The band of reasonable responses to gross misconduct

Just because one employer decides a final warning is sufficient does not mean another cannot fairly dismiss an individual for the same reason, says Andrew Crudge

Consider this scenario: an employee is facing disciplinary action for something that may potentially be serious enough to amount to gross misconduct. The employer must decide whether a dismissal is justified, or whether a warning would be more appropriate. 

In many cases, this is easier said than done. One reasonable employer may take the view that the actions amount to gross misconduct, resulting in dismissal. Whereas another may decide that the employee is guilty of mere misconduct (which does not justify a dismissal). Simply put, there is a band of reasonable responses for every situation. We are all different. Therefore, it is unrealistic to expect one set of circumstances to invoke the same response in every human. Two employers both acting reasonably, for example, may decide on different sanctions when faced with the same situation – one dismissing, and the other issuing a warning.

Tribunals have long acknowledged that when determining the fairness of a dismissal, they must take this band of reasonable responses into account. This principle was first established in the case of Iceland Frozen Foods v Jones (1983) where an employee claimed he was unfairly dismissed for failing to lock a door and for taking part in a ‘go slow’ while on security duties. 

In this case, the Employment Appeal Tribunal (EAT) held that, when judging the reasonableness of an employer’s actions, the tribunal should not substitute its own decision for the course of action the employer should have taken. Instead, the tribunal’s job is to determine whether the decision to dismiss falls within the band of reasonable responses to the employee’s conduct.

However, it is not uncommon for tribunals to get caught out on this point. If a tribunal finds a dismissal to be unfair because, in its view, dismissal was not an appropriate outcome, the employer may argue that the tribunal has substituted its own decision for that of the employer. The recent case of Northbay Pelagic v Anderson provides the prime example of this. An employee (who was also a director) was dismissed for gross misconduct. One of the grounds for dismissal was that he had placed a hidden camera in his workplace to establish if anyone was accessing his work computer.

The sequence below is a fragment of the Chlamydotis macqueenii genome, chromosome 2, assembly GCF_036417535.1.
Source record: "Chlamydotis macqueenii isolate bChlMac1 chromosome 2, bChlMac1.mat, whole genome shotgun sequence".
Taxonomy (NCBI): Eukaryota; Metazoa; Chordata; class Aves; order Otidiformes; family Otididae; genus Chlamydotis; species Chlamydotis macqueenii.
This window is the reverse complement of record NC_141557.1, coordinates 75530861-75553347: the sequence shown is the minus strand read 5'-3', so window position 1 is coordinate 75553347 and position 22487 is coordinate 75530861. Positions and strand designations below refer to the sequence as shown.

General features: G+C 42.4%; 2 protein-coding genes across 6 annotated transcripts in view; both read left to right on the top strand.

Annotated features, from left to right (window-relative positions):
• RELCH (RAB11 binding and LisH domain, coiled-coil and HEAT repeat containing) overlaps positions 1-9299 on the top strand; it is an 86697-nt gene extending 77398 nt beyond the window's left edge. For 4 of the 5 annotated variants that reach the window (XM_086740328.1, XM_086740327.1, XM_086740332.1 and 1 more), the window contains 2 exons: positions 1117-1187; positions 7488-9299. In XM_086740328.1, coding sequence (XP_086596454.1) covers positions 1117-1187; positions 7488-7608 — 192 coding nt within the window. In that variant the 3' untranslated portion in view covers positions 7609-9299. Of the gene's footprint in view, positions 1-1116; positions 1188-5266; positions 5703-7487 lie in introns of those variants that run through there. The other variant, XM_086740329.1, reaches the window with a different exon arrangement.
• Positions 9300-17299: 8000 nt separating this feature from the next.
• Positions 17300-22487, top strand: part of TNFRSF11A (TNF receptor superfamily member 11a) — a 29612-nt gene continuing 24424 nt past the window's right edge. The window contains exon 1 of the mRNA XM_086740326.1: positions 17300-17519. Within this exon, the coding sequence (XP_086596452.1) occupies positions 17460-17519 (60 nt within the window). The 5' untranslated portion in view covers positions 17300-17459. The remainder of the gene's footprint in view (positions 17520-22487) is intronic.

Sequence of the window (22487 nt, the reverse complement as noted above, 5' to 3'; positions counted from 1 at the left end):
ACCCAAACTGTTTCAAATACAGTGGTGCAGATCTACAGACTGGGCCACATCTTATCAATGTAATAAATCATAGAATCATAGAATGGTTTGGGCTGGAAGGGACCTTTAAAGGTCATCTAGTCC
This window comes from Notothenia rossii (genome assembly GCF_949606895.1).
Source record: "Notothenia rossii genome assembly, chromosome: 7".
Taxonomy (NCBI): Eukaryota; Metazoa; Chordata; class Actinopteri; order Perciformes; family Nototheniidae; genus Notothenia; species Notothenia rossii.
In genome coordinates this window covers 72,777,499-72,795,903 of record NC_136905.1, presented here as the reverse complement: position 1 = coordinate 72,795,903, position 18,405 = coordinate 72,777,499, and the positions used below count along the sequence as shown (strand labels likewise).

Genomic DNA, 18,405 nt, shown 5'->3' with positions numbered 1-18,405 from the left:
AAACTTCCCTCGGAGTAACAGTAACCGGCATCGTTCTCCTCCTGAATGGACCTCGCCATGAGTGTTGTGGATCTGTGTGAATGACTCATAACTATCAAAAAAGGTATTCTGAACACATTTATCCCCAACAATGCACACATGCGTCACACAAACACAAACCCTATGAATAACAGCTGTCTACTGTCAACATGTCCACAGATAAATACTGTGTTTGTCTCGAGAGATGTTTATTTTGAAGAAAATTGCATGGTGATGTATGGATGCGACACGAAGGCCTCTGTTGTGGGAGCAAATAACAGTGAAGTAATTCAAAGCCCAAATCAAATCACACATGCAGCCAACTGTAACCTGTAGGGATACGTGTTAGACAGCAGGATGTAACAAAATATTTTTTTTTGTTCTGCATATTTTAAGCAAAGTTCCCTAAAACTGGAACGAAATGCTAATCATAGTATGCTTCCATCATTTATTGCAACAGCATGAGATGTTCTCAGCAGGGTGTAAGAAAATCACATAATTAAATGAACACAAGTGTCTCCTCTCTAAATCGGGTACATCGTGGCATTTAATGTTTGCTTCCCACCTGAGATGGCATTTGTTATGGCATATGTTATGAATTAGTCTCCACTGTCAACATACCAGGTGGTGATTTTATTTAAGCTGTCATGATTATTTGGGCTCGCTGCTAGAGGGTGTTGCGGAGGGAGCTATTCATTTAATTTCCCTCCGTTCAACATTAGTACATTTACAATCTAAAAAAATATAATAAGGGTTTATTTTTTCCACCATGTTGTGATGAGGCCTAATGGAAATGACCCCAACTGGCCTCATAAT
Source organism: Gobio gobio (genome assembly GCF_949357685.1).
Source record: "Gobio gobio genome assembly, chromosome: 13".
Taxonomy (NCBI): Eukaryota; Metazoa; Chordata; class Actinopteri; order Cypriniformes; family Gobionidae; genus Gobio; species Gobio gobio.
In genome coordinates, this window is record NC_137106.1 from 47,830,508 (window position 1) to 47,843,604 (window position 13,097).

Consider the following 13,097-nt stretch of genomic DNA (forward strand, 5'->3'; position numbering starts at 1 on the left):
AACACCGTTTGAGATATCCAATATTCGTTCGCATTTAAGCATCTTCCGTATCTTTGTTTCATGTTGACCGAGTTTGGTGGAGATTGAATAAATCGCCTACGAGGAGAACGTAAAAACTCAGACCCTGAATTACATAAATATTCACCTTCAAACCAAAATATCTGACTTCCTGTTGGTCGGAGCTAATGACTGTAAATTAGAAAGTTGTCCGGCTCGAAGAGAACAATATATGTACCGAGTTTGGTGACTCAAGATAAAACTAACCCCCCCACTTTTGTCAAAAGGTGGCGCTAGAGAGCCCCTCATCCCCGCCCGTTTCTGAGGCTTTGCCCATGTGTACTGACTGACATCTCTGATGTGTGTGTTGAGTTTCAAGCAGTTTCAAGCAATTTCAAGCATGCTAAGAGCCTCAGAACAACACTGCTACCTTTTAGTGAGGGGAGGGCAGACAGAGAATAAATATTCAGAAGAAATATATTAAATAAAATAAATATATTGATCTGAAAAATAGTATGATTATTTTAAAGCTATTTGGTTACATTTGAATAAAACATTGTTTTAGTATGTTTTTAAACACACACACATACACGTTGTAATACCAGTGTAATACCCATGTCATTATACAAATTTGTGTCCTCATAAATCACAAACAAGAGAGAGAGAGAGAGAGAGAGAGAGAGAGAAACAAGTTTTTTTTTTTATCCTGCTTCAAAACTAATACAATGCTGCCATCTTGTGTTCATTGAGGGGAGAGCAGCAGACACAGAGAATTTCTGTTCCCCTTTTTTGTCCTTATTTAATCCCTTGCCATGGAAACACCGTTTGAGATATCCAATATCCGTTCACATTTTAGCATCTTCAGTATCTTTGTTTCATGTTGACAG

The employment tribunal made a finding of unfair dismissal against the employer – the respondent. One of the respondent’s grounds of appeal was that the tribunal had substituted its view of the decision to dismiss for the course of action the respondent should have taken. The EAT rejected the respondent’s appeal on this point and held that the tribunal had correctly concluded that the respondent’s decision to dismiss fell outside the band of reasonable responses.

However, this case does highlight the ambiguity of borderline situations. Just because some reasonable employers may decide that dismissal is not justified, does not mean that another employer cannot fairly dismiss an employee based on the same set of circumstances, provided it is a reasonable response to the employee’s conduct. Furthermore, no dismissal should be found to be unfair simply because the employment judge considers that dismissal was, in their view, not justified. 

Often, HR may be asked to step in where a disciplinary panel disagrees or is unsure whether a dismissal is justified based on the relevant facts. If you find yourself in this situation, ask yourself: could a reasonable employer class the employee’s actions as gross misconduct and dismiss? If the answer to this question is yes, then there is a good chance that a dismissal will fall within the reasonable band of responses and, consequently, would be deemed fair.

Andrew Crudge is an employment solicitor at Trethowans